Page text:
William Moseley, widely known to be the older son (Peter) in the highly-successful “Chronicles of Narnia” is all grown-up in his latest romantic comedy movie “Carrie Pilby.”
Starring opposite Bel Powley who takes on the titular role “Carrie Pilby,” Moseley plays Cy, Carrie’s neighbour and match to her intellectual ability. Carrie is a 19-year old genius, a year out of Harvard, four years ahead of her peers, living in New York City. Burdened with an overactive moral compass and self-consciously aware of her uncommon intellect, in a city full of people she considers oversexed, deceitful hypocrites, Carrie finds herself isolated, friendless, dateless and unemployed.
To coax Carrie out of her shell, her psychiatrist, Dr. Petrov (Nathan Lane), makes a list of goals she is to achieve between Thanksgiving and the end of the year: 1. Go on a date. 2. Make a friend. 3. Spend New Year’s Eve with someone. 4. Get a pet. 5. Do something you loved as a child. 6. Read favorite book. At first Carrie resists, but when her goal-oriented prodigy brain kicks in, she embraces the task with a vengeance. She has the time, anyway. Her father, (Gabriel Byrne), who has always joined her for the holidays in New York, isn’t coming this year.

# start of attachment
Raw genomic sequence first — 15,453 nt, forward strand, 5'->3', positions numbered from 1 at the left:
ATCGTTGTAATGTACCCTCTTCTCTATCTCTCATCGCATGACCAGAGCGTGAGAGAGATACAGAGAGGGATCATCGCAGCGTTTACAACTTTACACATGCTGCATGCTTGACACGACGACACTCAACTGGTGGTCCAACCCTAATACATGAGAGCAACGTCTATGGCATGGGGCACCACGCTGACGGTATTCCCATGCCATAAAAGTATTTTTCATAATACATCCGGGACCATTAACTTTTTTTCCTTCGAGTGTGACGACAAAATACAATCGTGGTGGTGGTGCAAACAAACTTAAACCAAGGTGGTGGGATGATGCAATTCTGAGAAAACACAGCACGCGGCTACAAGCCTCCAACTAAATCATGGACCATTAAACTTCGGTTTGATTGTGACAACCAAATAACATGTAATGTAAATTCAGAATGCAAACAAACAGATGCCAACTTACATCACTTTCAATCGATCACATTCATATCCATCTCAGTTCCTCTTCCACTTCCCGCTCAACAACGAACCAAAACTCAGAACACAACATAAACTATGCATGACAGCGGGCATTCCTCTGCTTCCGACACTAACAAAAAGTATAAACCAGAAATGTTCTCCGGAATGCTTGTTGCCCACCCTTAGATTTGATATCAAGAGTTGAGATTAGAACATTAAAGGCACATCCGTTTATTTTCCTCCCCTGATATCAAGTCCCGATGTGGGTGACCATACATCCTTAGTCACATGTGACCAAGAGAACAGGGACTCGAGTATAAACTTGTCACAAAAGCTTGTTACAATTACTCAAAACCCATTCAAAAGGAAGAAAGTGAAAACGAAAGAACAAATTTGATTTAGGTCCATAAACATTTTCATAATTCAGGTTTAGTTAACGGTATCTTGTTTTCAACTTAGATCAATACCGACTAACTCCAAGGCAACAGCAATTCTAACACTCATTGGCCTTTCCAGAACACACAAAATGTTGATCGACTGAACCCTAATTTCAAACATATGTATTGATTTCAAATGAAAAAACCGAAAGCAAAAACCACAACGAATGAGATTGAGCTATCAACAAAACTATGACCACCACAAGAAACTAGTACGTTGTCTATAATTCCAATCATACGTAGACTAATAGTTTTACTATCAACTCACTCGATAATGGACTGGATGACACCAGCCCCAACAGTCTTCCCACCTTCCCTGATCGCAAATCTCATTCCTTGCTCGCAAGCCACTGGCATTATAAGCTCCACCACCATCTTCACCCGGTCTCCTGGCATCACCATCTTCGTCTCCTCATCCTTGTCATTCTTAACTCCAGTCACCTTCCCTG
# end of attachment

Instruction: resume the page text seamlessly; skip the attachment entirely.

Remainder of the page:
As she tackles each item on the list, Carrie begins to make new friends: Tara (Vanessa Bayer) and Doug (Desmin Borges) at the law office where she works the graveyard shift proofreading legal briefs in a job reluctantly arranged by her dad; Cy (William Moseley), her didgeridoo-playing neighbor who, like Carrie, is also a prodigy; and the confused, engaged Matt (Jason Ritter), who thinks he might find clarity about his pending nuptials in the arms of another woman. As Carrie gets to know them, she learns that they are not one-dimensional stereotypes but living, breathing, complex human beings. Carrie begins to understand that humans, like books, can’t be judged by their “covers”.
“When we first meet Cy he’s this seemingly homeless, wild card kind of guy, we don’t really know who he is,” said Moseley. “He seems like a weird hippie living on the streets in New York – it turns out there’s a lot more than meets the eye. He’s actually a very bright guy, he plays like eight musical instruments on an orchestral level, in fact he plays the clarinet for the New York Philharmonic. Carrie and Cy are both prodigies.”
“I think Cy sees in Carrie something a little bit different, you know,” he continues. “He sees in her somebody who isn’t like every other girl, who isn’t crazy ambitious to get somewhere. This is the kind of world we live in now, we live in an insta-world, and she’s quite old fashioned in a way, she reads a lot, I don’t think she’s a media person, so that is attractive to him.”
“Carrie Pilby” opens March 28 in cinemas from Pioneer Films.